I'm way behind on updating this site. I want to blame it on travel, and the hard work I've been doing on editing my portfolio for my upcoming thesis semester in the MFA-IA program at Goddard College, but while those things have dominated my time and thinking, I've also really needed a break. My photographing has slowed from obsessive to merely constant, and my writing has dropped off. Toward the end of 2018 though I was approached by the lovely folks at Focus on the Story to conduct an interview with Jason Eskenazi about his two new, upcoming, photo books. It was a dream assignment to have license to pick at Jason's concept of photography, and to get a better understanding of where he's headed. Read all about it here: FOCUS ON THE STORY
Someone once called me "a creative" and I wanted to punch them in the nose. It's a phrase on a short list of things that make me angry. The way I hear it, it's a way of saying "lesser person who is employed for their impractical, foolish tendencies, which are—regrettably—needed for projects they would be too 'pure' to hold in esteem." Wow, I guess I'm reading a lot into this. I was at a commencement yesterday for teen photographers at a well-known photo school, and all the speakers conspicuously clung to the word "image-makers" any time a normal person would say "photographers." It was peppered into almost every sentence they spoke. I was seriously grossed out. It felt as if the faculty or administration had adopted a conscious policy of distancing themselves from the "photographers" label in order to make it seem like there's something much bigger going on, something more advanced and separate from the onslaught of photographs being taken by the growing field of amateurs, selfie-shooters, and hobbyists. What's revealed in this though is their hidden fear that maybe there isn't that much to photography, and that maybe there never was. Embedded in their overuse of this new term, "image-makers" is an aspiration to superiority, but superiority comes from realizing that terms are meaningless, and the only thing that counts is great work. I've seen other schools cling to calling photographers "storytellers," which is almost as annoying. In recent years the overvaluation of story has come to be crippling to photographs at best, and at worst causes painfully mediocre work to be championed for the story in the captions or the photographer's background. Neither situation helps the medium grow. Both imply that photographs by themselves are somehow inadequate without enhancement. This age of branding and shameless marketing feels terribly alien to me, and I hope the next generation after the current young one comes out swinging with flaming fists at the new culture of conformist narcissism.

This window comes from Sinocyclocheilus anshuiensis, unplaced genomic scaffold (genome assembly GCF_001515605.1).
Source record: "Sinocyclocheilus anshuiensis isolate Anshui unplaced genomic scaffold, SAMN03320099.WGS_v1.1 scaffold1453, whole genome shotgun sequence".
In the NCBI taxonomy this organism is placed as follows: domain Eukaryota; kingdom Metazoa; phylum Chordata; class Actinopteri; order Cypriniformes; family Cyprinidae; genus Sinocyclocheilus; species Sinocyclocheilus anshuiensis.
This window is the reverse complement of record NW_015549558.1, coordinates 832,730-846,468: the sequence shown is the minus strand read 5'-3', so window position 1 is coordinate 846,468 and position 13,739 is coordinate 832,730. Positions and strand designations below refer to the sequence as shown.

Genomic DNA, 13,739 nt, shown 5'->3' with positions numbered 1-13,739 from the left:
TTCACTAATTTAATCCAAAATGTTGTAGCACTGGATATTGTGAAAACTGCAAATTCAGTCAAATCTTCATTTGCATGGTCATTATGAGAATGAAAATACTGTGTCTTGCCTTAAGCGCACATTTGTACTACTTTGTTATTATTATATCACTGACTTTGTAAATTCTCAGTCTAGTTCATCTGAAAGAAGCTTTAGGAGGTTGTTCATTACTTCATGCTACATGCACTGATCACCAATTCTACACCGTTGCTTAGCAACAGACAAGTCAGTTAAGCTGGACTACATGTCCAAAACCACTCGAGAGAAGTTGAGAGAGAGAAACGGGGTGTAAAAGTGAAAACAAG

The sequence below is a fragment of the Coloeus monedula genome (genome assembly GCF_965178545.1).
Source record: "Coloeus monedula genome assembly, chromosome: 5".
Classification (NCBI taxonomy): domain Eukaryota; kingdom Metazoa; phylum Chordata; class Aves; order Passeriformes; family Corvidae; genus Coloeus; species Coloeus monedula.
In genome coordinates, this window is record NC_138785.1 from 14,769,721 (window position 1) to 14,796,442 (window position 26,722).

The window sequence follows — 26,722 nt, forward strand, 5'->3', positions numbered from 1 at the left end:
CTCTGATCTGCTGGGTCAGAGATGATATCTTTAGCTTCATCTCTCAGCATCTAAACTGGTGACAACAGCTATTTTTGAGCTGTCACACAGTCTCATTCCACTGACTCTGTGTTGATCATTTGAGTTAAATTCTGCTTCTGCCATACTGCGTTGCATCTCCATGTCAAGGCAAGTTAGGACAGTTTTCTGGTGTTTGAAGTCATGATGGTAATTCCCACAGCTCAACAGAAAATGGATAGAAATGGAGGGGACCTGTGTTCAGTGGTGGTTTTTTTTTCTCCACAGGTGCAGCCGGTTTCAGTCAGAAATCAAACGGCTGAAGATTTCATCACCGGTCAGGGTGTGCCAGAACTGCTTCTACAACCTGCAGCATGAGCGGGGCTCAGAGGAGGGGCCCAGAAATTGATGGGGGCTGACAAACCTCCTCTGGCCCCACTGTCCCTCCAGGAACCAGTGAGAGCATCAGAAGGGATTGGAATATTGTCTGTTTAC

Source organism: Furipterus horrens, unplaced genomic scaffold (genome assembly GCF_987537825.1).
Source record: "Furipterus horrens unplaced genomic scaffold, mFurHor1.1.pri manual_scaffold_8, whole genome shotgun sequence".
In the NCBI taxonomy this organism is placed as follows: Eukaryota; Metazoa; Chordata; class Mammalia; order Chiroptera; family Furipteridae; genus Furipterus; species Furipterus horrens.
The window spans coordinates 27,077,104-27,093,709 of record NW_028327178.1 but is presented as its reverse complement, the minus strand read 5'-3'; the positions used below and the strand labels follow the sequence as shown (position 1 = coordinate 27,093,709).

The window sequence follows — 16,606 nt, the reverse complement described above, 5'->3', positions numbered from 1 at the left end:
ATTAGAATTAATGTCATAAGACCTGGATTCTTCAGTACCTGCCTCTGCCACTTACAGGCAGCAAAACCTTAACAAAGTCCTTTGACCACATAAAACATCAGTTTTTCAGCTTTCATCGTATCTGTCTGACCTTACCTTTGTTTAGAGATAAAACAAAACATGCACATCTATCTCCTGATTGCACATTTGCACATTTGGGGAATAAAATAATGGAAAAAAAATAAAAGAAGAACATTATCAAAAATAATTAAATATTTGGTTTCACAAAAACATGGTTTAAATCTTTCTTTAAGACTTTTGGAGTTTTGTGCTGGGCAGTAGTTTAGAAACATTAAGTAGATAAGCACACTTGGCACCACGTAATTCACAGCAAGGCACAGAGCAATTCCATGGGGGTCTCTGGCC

I remember how shocking it was to me when a therapist of mine a while back suggested to me that the responses I evolved as a survival mechanism in the abusive home I grew up in were not only understandable, but actually commendable. Really? As I have moved through adulthood, no longer ruled by the threatening environment or people I was subject to as a child, I often found myself feeling ruled by my outdated responses and reactions.
But let's face it, a lot of the very skills and intuitive abilities I rely on to take photographs in public come very much from that time in my life. I have an ingrained tendency to read the mood of those around me, and am always trying to gauge how to harmonize with that energy. This may have originally come from trying prevent my father get angry enough to hit me, but it may also have led to my being a good improvising musician, intuitively finding a place for myself in any music, even that which unfolds spontaneously. As a street photographer, I feel I'm using the same set of senses or sensors, to find the flow of life and not just observe it, but to meld with it and be a part of it. In that endeavor I find my struggles end, and I lose all self-consciousness. The best pictures come from this place.